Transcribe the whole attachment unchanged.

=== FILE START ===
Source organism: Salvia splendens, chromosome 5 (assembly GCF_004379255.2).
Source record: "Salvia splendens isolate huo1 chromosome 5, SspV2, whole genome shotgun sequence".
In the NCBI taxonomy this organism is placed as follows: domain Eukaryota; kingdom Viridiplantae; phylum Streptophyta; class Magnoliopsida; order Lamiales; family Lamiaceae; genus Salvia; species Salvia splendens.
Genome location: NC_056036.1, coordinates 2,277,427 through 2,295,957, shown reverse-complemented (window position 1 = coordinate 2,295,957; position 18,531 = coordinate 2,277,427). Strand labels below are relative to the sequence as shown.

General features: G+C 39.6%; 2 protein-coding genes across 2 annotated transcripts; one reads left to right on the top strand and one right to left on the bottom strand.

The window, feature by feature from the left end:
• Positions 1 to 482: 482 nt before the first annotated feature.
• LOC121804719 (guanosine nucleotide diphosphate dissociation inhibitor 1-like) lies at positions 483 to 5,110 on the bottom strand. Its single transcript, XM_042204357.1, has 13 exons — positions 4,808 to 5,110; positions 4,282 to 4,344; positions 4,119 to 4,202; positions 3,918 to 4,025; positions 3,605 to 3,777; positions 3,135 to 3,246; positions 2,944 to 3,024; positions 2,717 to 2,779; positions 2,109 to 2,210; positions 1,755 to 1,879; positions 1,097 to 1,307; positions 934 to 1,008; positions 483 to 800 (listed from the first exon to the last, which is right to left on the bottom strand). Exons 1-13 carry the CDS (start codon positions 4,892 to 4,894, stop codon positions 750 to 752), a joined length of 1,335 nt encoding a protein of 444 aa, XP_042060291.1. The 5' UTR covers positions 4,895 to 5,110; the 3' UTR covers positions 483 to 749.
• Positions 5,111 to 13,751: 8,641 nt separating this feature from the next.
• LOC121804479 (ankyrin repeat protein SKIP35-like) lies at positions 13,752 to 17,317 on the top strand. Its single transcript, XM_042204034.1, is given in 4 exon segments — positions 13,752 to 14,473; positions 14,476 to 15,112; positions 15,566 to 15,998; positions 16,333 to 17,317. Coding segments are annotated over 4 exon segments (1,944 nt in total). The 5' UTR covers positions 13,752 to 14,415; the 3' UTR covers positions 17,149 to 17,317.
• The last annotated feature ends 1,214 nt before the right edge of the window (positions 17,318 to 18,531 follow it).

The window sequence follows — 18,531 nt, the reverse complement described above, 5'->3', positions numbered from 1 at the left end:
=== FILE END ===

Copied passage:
Source organism: Salvia splendens, chromosome 5 (assembly GCF_004379255.2).
Source record: "Salvia splendens isolate huo1 chromosome 5, SspV2, whole genome shotgun sequence".
In the NCBI taxonomy this organism is placed as follows: domain Eukaryota; kingdom Viridiplantae; phylum Streptophyta; class Magnoliopsida; order Lamiales; family Lamiaceae; genus Salvia; species Salvia splendens.
Genome location: NC_056036.1, coordinates 2,277,427 through 2,295,957, shown reverse-complemented (window position 1 = coordinate 2,295,957; position 18,531 = coordinate 2,277,427). Strand labels below are relative to the sequence as shown.

General features: G+C 39.6%; 2 protein-coding genes across 2 annotated transcripts; one reads left to right on the top strand and one right to left on the bottom strand.

The window, feature by feature from the left end:
• Positions 1 to 482: 482 nt before the first annotated feature.
• LOC121804719 (guanosine nucleotide diphosphate dissociation inhibitor 1-like) lies at positions 483 to 5,110 on the bottom strand. Its single transcript, XM_042204357.1, has 13 exons — positions 4,808 to 5,110; positions 4,282 to 4,344; positions 4,119 to 4,202; positions 3,918 to 4,025; positions 3,605 to 3,777; positions 3,135 to 3,246; positions 2,944 to 3,024; positions 2,717 to 2,779; positions 2,109 to 2,210; positions 1,755 to 1,879; positions 1,097 to 1,307; positions 934 to 1,008; positions 483 to 800 (listed from the first exon to the last, which is right to left on the bottom strand). Exons 1-13 carry the CDS (start codon positions 4,892 to 4,894, stop codon positions 750 to 752), a joined length of 1,335 nt encoding a protein of 444 aa, XP_042060291.1. The 5' UTR covers positions 4,895 to 5,110; the 3' UTR covers positions 483 to 749.
• Positions 5,111 to 13,751: 8,641 nt separating this feature from the next.
• LOC121804479 (ankyrin repeat protein SKIP35-like) lies at positions 13,752 to 17,317 on the top strand. Its single transcript, XM_042204034.1, is given in 4 exon segments — positions 13,752 to 14,473; positions 14,476 to 15,112; positions 15,566 to 15,998; positions 16,333 to 17,317. Coding segments are annotated over 4 exon segments (1,944 nt in total). The 5' UTR covers positions 13,752 to 14,415; the 3' UTR covers positions 17,149 to 17,317.
• The last annotated feature ends 1,214 nt before the right edge of the window (positions 17,318 to 18,531 follow it).

The window sequence follows — 18,531 nt, the reverse complement described above, 5'->3', positions numbered from 1 at the left end: